At least, if you probably know your history better than this script, which is filled with inaccuracies and over-simplified details that don’t exactly make this a particularly reliable source. Now, I am well aware that for most films depicting historical events and figures, there has to be some amount of liberties taken to spice up the drama and make it more accessible to audiences; however, there’s a difference between making changes to the story so that audiences can enjoy it, and rewriting history altogether. Obviously, this film doesn’t go full Inglourious Basterds and have Mary kill Elizabeth at the end or anything, but there are a number of glaring errors in this depiction that make it feel a lot more unreliable than some other historical movies like this; for example, it’s been long disputed about whether there was an actual meeting between Mary and Elizabeth, as seen in the trailer and in the film proper serves as its climax, but this film is going along with the theory that not only did it happen, but that there was a brief understanding between both women before making their intentions known, whereas in reality both women were rivals from the start and did not make such a meeting. In addition, it’s already been confirmed by historians that Mary Stuart, who was raised in France, would not have a primary Scottish accent as she does in the film, and largely spoke and wrote in her adoptive native French; again, it’s easy to see why they allowed it for this film (after all, for those unfamiliar with the story, it would be almost impossible to buy a French-speaking woman as a potential ruler of Scotland) but it sacrifices true historical prominence for the sake of artistic license, and is bound to annoy historians of the Elizabethan era to no end.

These problems wouldn’t necessarily be problems if the film was more entertaining and exciting, which it really isn’t; although the film boasts strong production values, and benefits from two great actresses in the lead roles – Saoirse Ronan has yet to disappoint, while Margot Robbie makes for a compelling portrayal of the Virgin Queen – there is not a whole lot to this film that worth getting too excited over. The most interesting thing about it, other than its glaring historical inaccuracies, is how it highlights the sexist ideals of the men serving underneath their respective Queens as a major contributor to Mary’s eventual fall from grace; the men in Mary’s court, especially ones such as David Tennant’s influential Protestant cleric John Knox, cannot seem to let go the fact that their new ruler is female, and one could argue that Mary as depicted in this film serves as a mere parallel to female figures of the modern era who are easily outdone by seething male counterparts, a topic that is certainly ripe for tasting in this day and age. Unfortunately, the film doesn’t do much else to set itself apart, and the end result – ambitious though it may be, both in front of and behind the camera – comes across as disappointingly bland, a noble failure in an attempt to become a definitive movie about the subject, which just doesn’t quite come together as much as the filmmakers want it to. It is a movie that just goes in one ear and out the other, and come the middle of the year most people will have likely forgotten that it even exists, let alone made a small but significant awards push. I can see it picking up a Costume nod, and at a stretch maybe a nomination for Robbie, but other than that this isn’t the awards contender most people would have liked it to be.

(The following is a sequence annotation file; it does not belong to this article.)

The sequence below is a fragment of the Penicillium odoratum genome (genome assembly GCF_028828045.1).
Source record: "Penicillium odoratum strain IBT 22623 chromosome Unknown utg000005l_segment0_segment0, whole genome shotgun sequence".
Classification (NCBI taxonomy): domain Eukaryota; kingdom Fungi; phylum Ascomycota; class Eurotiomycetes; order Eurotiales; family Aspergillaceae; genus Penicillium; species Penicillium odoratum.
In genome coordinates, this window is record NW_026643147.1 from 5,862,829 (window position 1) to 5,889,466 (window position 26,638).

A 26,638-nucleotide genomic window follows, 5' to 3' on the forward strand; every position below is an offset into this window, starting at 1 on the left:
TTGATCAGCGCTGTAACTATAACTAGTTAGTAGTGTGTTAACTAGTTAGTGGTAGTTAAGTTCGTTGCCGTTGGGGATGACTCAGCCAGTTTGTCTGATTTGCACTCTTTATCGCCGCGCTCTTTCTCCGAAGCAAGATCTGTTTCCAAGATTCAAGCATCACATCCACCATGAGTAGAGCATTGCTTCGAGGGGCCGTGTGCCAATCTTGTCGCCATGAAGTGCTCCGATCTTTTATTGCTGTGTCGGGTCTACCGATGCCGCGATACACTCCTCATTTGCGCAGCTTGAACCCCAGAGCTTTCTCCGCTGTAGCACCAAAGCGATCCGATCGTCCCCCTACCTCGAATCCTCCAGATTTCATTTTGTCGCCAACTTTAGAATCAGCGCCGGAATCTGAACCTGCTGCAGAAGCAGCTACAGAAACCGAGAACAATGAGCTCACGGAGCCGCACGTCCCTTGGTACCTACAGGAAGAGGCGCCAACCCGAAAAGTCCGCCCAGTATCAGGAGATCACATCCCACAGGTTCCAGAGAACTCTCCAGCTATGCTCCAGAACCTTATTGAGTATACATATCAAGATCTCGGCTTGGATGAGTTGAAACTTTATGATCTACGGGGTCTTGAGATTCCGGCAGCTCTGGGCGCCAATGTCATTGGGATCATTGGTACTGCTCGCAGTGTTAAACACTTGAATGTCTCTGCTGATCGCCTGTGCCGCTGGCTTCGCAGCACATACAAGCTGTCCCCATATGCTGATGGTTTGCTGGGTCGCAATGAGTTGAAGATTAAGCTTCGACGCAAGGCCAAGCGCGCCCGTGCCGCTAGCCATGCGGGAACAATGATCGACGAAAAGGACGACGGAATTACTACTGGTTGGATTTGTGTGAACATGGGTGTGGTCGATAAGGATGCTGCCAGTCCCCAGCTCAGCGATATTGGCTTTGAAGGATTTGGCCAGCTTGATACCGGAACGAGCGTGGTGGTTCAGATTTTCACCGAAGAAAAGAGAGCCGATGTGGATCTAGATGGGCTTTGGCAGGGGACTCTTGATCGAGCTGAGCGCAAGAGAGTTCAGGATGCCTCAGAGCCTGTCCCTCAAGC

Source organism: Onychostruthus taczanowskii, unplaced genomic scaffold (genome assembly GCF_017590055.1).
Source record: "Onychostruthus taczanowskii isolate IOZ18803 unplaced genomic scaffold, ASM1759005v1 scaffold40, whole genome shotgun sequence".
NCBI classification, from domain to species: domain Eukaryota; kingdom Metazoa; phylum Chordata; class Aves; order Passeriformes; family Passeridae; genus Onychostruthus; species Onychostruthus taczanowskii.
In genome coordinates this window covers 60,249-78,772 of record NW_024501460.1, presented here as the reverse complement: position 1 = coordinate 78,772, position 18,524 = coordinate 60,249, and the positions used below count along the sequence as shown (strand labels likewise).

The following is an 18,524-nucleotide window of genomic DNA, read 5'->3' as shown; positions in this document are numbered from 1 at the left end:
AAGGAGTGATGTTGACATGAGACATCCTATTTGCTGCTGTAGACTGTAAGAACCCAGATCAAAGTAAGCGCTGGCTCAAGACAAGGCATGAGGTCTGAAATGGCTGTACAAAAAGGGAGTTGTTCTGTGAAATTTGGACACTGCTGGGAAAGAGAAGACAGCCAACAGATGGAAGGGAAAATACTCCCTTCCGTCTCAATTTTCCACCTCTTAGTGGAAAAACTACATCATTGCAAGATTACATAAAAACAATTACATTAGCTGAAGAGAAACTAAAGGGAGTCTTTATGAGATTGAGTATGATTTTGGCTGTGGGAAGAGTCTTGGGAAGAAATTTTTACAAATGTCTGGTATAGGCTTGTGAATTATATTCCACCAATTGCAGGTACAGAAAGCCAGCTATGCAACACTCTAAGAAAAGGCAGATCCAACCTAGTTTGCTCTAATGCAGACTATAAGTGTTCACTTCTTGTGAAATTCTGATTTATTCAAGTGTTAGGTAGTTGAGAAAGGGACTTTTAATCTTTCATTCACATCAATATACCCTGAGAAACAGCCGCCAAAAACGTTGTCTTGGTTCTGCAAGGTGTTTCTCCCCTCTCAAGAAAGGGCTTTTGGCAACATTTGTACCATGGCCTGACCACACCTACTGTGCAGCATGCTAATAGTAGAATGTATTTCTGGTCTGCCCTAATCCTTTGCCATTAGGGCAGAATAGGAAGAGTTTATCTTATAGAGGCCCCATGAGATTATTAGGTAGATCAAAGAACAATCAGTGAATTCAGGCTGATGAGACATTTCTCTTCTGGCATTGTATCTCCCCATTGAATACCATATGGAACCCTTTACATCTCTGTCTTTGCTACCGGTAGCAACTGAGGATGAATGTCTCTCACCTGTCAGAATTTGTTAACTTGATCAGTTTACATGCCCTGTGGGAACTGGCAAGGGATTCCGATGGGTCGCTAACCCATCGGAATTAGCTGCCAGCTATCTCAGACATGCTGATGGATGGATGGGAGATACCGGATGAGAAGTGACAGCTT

It’s a shame to see a movie like this kind of fall back on itself, but perhaps like Mary, Queen of Scots herself, this is perhaps a little too ambitious for its own good.


Mary Queen of Scots is a noble but ultimately unmemorable look at the life of the tragic would-be monarch, with glaring historical inaccuracies and a lacking entertainment factor preventing it from being a new historical classic.